Cover image for Crime scene whodunits : Dr. Quicksolve mini-mysteries
Crime scene whodunits : Dr. Quicksolve mini-mysteries
Sukach, Jim.
Personal Author:
Publication Information:
New York : Sterling Pub., [2003]

Physical Description:
96 pages : illustrations ; 22 cm
General Note:
Includes index.
Subject Term:
Format :


Call Number
Material Type
Home Location
Item Holds
GV1507.D4 S825 2003 Juvenile Non-Fiction Open Shelf
GV1507.D4 S825 2003 Juvenile Fiction Open Shelf
GV1507.D4 S825 2003 Juvenile Non-Fiction Open Shelf
GV1507.D4 S825 2003 Juvenile Non-Fiction Open Shelf

On Order



Liars, cheats, thieves, and murderers: it's time to call in Dr. Quicksolve, his son Junior, and his former partner, Elliot Savant. No one else can crack a case so swiftly. Come along, join the mini-mystery fun, and see how fast you figure out who did these dastardly deeds:.

#65533; Chewing Gum Art: When the museum lights go out, a valuable painting disappeared! In the darkness everyone heard three whirrs. Is that enough to nail the culprit?

#65533; Go with the Flow: Someone's been shot--and the two men who did it fled to the park. Quicksolve, Junior, and the police are questioning some suspects. Which pair of campers should they arrest? Perhaps the heavy rain will give them a clue...

Happy (quick) solving!

Reviews 1

School Library Journal Review

Gr 5-8-Sleuth J. L. Quicksolve and his associates fight crime in these two solve-them-yourself collections. In each three- to five-page "mini-mystery," the detectives examine the crime scene and present readers with clues to crack. The cases range from simple pranks to robbery, stalking, and murder. The writing style is variable-sometimes light and bantering and at other times deadly serious. Although solutions are given at the back of the books, the mysteries are not all completely resolved. Frequently, the detective merely suggests a possible explanation that is never actually confirmed. In one case, the answer is simply left up in the air. In addition, some solutions require knowledge beyond what is presented in the text. Punny names (e.g., Sergeant Shurshot) provide a touch of humor, but the characters are stock figures with little depth. Black-and-white sketches appear throughout. Steer budding detectives to Donald J. Sobol's Two-Minute Mysteries (Scholastic, 1986) instead.-Elaine E. Knight, Lincoln Elementary Schools, IL (c) Copyright 2010. Library Journals LLC, a wholly owned subsidiary of Media Source, Inc. No redistribution permitted.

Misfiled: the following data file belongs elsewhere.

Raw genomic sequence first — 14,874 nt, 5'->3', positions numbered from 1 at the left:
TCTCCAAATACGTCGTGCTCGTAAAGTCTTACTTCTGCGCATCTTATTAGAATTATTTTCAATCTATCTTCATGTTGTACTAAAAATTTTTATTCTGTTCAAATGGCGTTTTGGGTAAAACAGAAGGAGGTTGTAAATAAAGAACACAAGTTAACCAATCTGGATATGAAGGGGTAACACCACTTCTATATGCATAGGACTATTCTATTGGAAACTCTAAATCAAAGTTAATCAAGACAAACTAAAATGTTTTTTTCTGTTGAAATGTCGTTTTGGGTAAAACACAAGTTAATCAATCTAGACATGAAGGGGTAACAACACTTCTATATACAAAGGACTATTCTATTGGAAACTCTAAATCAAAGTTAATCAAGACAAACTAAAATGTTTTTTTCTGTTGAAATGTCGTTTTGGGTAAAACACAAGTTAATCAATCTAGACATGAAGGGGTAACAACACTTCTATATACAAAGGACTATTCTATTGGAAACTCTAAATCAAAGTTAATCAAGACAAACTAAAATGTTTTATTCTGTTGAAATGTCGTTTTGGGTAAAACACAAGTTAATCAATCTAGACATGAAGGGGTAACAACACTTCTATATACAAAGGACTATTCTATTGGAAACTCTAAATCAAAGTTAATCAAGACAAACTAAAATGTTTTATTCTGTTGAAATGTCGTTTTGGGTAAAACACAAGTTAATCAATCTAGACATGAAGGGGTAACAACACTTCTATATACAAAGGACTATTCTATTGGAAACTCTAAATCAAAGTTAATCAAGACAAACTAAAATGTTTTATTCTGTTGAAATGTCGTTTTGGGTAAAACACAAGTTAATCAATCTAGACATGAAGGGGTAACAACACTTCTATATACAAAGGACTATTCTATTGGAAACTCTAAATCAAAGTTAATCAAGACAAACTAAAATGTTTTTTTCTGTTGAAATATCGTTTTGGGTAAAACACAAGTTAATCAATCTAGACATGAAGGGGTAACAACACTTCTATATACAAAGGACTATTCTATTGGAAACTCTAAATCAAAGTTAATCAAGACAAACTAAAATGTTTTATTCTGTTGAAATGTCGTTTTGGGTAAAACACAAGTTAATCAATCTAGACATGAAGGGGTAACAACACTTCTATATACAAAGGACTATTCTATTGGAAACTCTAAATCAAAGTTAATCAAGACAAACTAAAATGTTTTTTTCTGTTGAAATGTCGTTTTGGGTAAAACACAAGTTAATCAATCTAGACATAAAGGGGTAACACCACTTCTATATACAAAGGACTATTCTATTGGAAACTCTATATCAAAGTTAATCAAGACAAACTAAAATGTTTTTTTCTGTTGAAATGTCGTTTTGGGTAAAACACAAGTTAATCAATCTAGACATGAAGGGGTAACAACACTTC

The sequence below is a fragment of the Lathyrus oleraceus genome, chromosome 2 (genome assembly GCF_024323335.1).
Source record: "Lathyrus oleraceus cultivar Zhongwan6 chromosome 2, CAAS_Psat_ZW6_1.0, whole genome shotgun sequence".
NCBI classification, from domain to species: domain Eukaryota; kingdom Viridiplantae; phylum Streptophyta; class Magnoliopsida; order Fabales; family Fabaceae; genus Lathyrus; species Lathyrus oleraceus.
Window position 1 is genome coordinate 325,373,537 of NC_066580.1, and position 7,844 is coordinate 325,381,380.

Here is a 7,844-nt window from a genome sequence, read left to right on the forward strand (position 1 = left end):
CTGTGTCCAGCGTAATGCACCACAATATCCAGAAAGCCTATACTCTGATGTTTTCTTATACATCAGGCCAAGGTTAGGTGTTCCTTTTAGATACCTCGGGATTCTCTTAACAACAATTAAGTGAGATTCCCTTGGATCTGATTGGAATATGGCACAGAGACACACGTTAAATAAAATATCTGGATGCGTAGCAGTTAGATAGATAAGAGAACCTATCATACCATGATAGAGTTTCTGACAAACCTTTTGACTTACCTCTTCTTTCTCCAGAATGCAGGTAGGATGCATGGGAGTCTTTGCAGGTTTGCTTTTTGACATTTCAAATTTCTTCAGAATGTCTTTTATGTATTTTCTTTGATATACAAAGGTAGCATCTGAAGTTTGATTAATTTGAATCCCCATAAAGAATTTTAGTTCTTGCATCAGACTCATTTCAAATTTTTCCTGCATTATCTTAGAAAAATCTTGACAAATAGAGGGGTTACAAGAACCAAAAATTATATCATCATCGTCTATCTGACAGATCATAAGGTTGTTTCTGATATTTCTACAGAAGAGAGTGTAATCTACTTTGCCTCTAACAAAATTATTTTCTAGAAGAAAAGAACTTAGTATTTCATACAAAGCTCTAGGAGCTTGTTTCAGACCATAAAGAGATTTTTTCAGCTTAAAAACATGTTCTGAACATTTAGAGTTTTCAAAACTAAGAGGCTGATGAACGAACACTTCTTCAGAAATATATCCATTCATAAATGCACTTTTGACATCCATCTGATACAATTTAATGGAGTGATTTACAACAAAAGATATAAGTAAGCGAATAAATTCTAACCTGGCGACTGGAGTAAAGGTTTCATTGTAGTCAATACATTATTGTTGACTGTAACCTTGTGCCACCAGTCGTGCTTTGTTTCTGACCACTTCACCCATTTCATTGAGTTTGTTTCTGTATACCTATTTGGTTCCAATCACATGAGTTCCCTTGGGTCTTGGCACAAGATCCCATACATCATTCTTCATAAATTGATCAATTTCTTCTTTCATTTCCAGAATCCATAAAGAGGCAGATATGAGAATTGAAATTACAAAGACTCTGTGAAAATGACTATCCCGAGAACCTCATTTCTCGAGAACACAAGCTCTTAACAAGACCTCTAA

Table of Contents

Introductionp. 5
Vanished Vasep. 6
Chewing Gum Artp. 9
Cousin in Custodyp. 13
Crime Timep. 16
Robbinsp. 20
Deputy Dowdp. 24
Go with the Flowp. 27
When Turning Left Is Rightp. 30
Friday Fudgesiclep. 33
Stalkerp. 36
Convenience Store Panicp. 39
Stallingp. 42
Mystery Partyp. 45
Boysenberry's Burglaryp. 50
Axe-Throwing Pioneersp. 55
Boogermanp. 59
Puffblossom Gets the Blamep. 64
Custom Masseysp. 67
Snubnose Smithp. 71
Dragonp. 77
Bigbert and Spudp. 80
Uncle's Willp. 84
Answersp. 90
Indexp. 96